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The general equation of the conic section is : $ax^2+2hxy+by^2+2gx+2fy+c=0$, where $$\Delta=\begin{vmatrix}a&h&g\\h&b&f \\g&f &c\\ \end{vmatrix}$$ This equation can also be analysed to distinguish whether it is an equation of pair of straight lines, parabola, ellipse or hyperbola.

  • If $\Delta=0$ and $h^2=ab$, it represents pair of straight lines
  • If $\Delta \neq 0$ and $h^2=ab$, it represents a parabola
  • If $\Delta \neq 0$ and $h^2<ab$, it represents an ellipse
  • If $\Delta\neq 0$ and $h^2>ab$, it represents a hyperbola

So my question is

Can you represent a proof for why these are the relations for different shapes?

I would prefer a more analytic/geometric approach

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    $\begingroup$ Quite a bit can be found in Elements of Analytical Geometry by George Alexander Gibson and Peter Pinkerton (1911), and in Plane and Solid Analytic Geometry by William Fogg Osgood and William Casper Graustein (1921). See, for instance, Chapter XII of the Osgood/Graustein book. $\endgroup$ Commented Oct 5, 2020 at 12:47
  • $\begingroup$ @David K: The first link you gave is especially related! :) $\endgroup$ Commented Oct 5, 2020 at 14:39
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    $\begingroup$ @David K: A lot of my comments are of the "related questions" type, and what I do is copy/paste the title of the question (sometimes I'll click "edit" for the question, then copy the ASCII text bar version of the title to get the math symbols and such for the title without having to recreate them), then add the link in [title](URL) format. This way it's easy to tell when you accidentally get two of the same or the original, plus it gives an idea for other readers what the question is. Also, you can get more of these in a comment by using the minimum-length URLs obtainable by clicking "share". $\endgroup$ Commented Oct 5, 2020 at 18:46
  • $\begingroup$ @David K: I didn't discover the shorter "share" URLs until about two years ago (maybe less), and I've been posting here for more than 9 years. this question is also linked to a literature request about infinity --- I'll delete my comment with the infinity literature stuff, and hopefully the link here will go away. I imagine some who don't look at the comments carefully will think the link is there because of something having to do with projective geometry issues. $\endgroup$ Commented Oct 6, 2020 at 10:06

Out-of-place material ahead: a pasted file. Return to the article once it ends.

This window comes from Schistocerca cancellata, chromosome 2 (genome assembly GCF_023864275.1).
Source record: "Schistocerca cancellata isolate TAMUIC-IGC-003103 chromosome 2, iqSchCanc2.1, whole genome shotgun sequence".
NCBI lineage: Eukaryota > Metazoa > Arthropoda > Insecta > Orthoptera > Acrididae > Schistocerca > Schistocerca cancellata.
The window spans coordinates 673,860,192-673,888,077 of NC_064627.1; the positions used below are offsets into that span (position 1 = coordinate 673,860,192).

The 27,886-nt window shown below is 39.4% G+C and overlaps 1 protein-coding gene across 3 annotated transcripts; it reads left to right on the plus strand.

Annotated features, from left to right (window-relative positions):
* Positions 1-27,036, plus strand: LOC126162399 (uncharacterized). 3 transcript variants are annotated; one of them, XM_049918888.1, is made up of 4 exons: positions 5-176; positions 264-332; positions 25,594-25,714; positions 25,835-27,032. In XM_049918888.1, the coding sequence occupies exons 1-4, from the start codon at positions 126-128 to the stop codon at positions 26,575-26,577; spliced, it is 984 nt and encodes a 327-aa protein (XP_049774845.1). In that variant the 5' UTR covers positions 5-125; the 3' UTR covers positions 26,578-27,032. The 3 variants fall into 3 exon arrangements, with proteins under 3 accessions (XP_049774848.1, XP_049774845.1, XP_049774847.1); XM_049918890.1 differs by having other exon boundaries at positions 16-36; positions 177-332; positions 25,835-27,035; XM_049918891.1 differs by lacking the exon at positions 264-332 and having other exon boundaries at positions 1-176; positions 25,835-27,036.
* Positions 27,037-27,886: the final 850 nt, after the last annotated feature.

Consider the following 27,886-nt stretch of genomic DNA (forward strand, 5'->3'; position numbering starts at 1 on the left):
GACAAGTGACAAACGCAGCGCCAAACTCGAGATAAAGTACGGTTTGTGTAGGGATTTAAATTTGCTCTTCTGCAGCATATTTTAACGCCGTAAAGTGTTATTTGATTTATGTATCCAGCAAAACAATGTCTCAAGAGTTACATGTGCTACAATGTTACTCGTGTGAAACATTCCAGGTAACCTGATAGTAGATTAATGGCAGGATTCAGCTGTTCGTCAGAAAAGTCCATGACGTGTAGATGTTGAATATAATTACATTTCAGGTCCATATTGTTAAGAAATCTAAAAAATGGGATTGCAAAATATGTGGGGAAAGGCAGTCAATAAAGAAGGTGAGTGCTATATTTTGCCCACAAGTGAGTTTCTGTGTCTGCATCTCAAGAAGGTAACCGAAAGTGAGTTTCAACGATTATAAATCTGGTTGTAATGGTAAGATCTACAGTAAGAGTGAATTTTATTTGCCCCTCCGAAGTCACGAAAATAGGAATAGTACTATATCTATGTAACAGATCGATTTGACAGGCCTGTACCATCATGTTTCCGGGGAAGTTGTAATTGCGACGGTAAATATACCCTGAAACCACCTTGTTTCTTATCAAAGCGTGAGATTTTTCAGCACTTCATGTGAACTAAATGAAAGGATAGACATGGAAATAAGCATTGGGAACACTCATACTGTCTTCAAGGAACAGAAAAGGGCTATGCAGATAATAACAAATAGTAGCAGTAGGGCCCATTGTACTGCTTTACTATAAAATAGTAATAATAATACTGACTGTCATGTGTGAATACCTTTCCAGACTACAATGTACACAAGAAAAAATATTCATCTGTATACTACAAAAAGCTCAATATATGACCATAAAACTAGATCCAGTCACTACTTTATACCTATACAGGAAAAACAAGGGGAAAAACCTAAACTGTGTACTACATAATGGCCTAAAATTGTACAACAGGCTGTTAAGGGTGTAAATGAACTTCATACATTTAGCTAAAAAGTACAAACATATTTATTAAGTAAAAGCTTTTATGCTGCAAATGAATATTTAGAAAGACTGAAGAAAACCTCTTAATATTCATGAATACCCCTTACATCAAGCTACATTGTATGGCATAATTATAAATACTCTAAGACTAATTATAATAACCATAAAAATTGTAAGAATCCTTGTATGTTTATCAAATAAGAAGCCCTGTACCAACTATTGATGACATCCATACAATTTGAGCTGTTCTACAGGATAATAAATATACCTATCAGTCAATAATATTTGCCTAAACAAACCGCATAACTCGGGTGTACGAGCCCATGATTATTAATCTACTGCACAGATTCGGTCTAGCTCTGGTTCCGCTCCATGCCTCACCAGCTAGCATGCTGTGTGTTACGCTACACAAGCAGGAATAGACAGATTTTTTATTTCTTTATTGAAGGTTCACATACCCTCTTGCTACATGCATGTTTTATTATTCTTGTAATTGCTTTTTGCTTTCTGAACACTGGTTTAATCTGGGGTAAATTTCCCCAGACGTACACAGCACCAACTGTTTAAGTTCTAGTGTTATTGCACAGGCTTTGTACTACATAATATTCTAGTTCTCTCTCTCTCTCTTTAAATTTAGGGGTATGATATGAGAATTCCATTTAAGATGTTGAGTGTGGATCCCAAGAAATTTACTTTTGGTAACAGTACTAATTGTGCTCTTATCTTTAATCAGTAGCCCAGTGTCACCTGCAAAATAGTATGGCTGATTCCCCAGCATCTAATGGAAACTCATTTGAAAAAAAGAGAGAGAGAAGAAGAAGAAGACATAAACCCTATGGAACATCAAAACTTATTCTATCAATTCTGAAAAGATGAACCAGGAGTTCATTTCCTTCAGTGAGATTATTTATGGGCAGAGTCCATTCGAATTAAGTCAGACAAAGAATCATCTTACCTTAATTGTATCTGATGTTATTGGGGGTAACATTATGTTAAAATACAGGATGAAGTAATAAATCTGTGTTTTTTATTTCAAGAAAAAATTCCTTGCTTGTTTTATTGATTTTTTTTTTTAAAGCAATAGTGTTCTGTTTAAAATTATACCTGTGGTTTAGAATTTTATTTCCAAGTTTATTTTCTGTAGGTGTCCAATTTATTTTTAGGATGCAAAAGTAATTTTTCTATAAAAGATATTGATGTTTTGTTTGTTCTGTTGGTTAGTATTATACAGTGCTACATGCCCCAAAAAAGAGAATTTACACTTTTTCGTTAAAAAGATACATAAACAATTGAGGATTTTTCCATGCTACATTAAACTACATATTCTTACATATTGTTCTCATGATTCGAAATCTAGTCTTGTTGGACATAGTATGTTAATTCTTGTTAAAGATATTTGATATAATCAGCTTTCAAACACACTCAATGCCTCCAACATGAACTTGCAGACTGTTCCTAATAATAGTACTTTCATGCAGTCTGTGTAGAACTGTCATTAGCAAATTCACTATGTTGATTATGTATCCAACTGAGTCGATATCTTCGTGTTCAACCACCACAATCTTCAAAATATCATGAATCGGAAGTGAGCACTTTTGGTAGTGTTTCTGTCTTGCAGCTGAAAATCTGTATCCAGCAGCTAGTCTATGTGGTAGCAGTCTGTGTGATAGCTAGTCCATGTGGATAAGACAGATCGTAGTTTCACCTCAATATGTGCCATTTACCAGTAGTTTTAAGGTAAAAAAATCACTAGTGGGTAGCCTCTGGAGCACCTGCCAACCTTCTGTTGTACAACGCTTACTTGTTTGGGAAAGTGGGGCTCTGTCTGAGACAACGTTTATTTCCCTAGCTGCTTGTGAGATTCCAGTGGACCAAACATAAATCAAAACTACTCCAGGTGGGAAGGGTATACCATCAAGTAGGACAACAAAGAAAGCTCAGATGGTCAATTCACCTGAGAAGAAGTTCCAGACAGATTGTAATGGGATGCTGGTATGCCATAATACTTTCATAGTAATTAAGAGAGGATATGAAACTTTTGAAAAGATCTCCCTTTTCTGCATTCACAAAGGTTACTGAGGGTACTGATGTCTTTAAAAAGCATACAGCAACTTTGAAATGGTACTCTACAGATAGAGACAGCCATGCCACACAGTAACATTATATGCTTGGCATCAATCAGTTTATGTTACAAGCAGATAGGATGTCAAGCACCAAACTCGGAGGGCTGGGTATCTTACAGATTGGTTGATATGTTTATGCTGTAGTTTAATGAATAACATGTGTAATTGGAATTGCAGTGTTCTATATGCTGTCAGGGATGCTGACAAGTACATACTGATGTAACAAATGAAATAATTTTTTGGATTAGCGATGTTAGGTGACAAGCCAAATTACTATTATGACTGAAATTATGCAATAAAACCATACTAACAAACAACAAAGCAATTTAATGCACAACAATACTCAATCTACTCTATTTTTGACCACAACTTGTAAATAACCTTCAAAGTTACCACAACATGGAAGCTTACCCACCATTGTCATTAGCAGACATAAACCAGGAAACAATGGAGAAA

2 Answers 2

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This answer will rely on the fact that any plane section of a right elliptical cone is also a plane section of a right circular cone. This fact can be justified by applying an affine transformation that dilates the cone only in the direction of the minor axis of the elliptical base in order to transform the base to a circle, provided that it has also been shown that the affine transformation of a conic section is a conic section of the same type. (Also see the question, What if we have a cone with elliptical base?.)

I will also classify a circle as a special case of an ellipse so that I can write simply "an ellipse" rather than "an ellipse or a circle".


Observe that if

$$ M = \begin{pmatrix} a&h&g \\ h&b&f \\ g&f&c \end{pmatrix} \qquad \text{and} \qquad \mathbf x = \begin{pmatrix} x\\y\\z \end{pmatrix} $$

then $\Delta$ is the determinant of $M$. Moreover, $\mathbf x^\top M \mathbf x$ (where the superscript $^\top$ denotes the transpose) is a homogeneous quadratic polynomial, \begin{align} \mathbf x^\top M \mathbf x &= \begin{pmatrix} x&y&z \end{pmatrix} \begin{pmatrix} a&h&g \\ h&b&f \\ g&f&c \end{pmatrix} \begin{pmatrix} x\\y\\z \end{pmatrix} \\ &= ax^2+2hxy+by^2+2gxz+2fyz+cz^2. \end{align}

If we simultaneously set $\mathbf x^\top M \mathbf x = 0$ and $z = 1,$ we get the equation $$ax^2+2hxy+by^2+2gx+2fy+c = 0, \tag1 $$ but we also get the intersection of the three-dimensional figure that satisfies the equation $$ \mathbf x^\top M \mathbf x = 0 \tag2 $$ with the plane $z = 1.$